Yes, Satan tries to play our emotions and make us vulnerable to a lie. He tempts us with impulses and thoughts not our own. We have authority to take every thought captive though.
On the flip side, God can grip our emotions to open us to truth. God is moved with emotion. I believe Jesus lets the Spirit move us through His emotions. The more we walk in the Spirit, the more we are moved by the heart and emotions of God, which in turn directs the energy of our own emotions. Hopefully, they morph into pure, Jesus emotions at some point. 🙂
How else do our hearts grieve for what grieves God and rejoice for what brings Him joy if not for a transfer of passion of some sort? Vice Versa, our emotions can also be interpreted to God through Mr. Holy Spirit. 🙂 In the same way the Spirit also joins to help in our weakness, because we do not know what to pray for as we should, but the Spirit Himself intercedes for us with unspoken groanings. Romans 8:26
Oh yes, how desperately I need more Holy Spirit. He is a tangible lifeline over an ocean of blackness. (He’s more well known as the Comforter. ;))
God is the Father and Power. Jesus is the Savior and Protector of our souls. These two persons are more external to the life of the believer. God, in an act of powerful love, gave His son. Jesus, in holy surrender to His Father, made a bridge so we could be pardoned.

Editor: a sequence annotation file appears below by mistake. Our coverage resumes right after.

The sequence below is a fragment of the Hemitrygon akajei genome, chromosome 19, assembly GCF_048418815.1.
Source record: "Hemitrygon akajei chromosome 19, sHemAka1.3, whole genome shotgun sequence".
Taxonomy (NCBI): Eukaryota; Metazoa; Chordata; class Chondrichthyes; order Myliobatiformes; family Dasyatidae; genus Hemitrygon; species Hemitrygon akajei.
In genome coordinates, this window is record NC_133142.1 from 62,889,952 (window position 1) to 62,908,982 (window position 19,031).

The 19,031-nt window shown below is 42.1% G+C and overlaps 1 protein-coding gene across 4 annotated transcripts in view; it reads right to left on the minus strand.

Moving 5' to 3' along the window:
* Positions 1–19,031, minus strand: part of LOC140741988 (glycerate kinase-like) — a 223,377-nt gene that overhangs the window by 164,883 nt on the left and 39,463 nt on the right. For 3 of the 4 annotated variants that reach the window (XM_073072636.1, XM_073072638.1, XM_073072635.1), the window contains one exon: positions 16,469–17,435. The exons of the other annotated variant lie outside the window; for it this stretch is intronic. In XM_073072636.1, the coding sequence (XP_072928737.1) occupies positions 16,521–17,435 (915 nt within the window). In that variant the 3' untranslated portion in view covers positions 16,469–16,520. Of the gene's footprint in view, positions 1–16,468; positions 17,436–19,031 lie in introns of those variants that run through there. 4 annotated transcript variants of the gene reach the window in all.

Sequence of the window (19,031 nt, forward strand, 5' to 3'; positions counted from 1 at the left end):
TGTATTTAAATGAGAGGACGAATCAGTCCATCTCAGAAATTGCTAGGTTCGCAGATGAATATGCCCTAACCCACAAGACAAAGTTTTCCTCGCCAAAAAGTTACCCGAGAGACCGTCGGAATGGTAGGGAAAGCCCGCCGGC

But this third member, the Comforter, is the minister to the inner life of the believer now that the provisions have been made. Jesus outside a believer, in a sense, isn’t as effective as the Spirit inside a believer, because Jesus returned to God. Spirit is now able to move within the inner man, directly connected to our soul or emotions, where we are influenced. (Think about it. What part of the Trinity drew us to the Father and Jesus in the first place? The Spirit! That was before we had anything to do with Jesus or the Father’s heart.)
Since we can’t be directly connected to the Father until Heaven, the Spirit does His work within us under the Father’s supervision, if you will. Mr. Holy Spirit Himself addresses us and convinces us with HIS emotions (influenced by the heart and emotions of the Father, of course) which in turn guides our emotions towards Him, which eventually transforms our minds to the Father’s heart. Whew! In others words, Mr. Holy Spirit transforms those who have trusted Christ to the character of Christ.
If we would access the raw power of Holy Presence, instead of shouting anti-charisma speeches influenced by fleshly emotion, maybe we would actually have the freedom to experience inspired emotions the way God intended.
Submission to Christ is not a heavy weight. It comes with the greatest joy.
God gives direction and caution in dealing with emotions that can lead to sin, yet feelings channeled and touched by Mr. Holy Spirit can change lives in a few moments. I’m open to that!
I’m also thankful for the ability to choose joy in unfavorable circumstances. Joy is strength that cant be matched by seasonal emotion.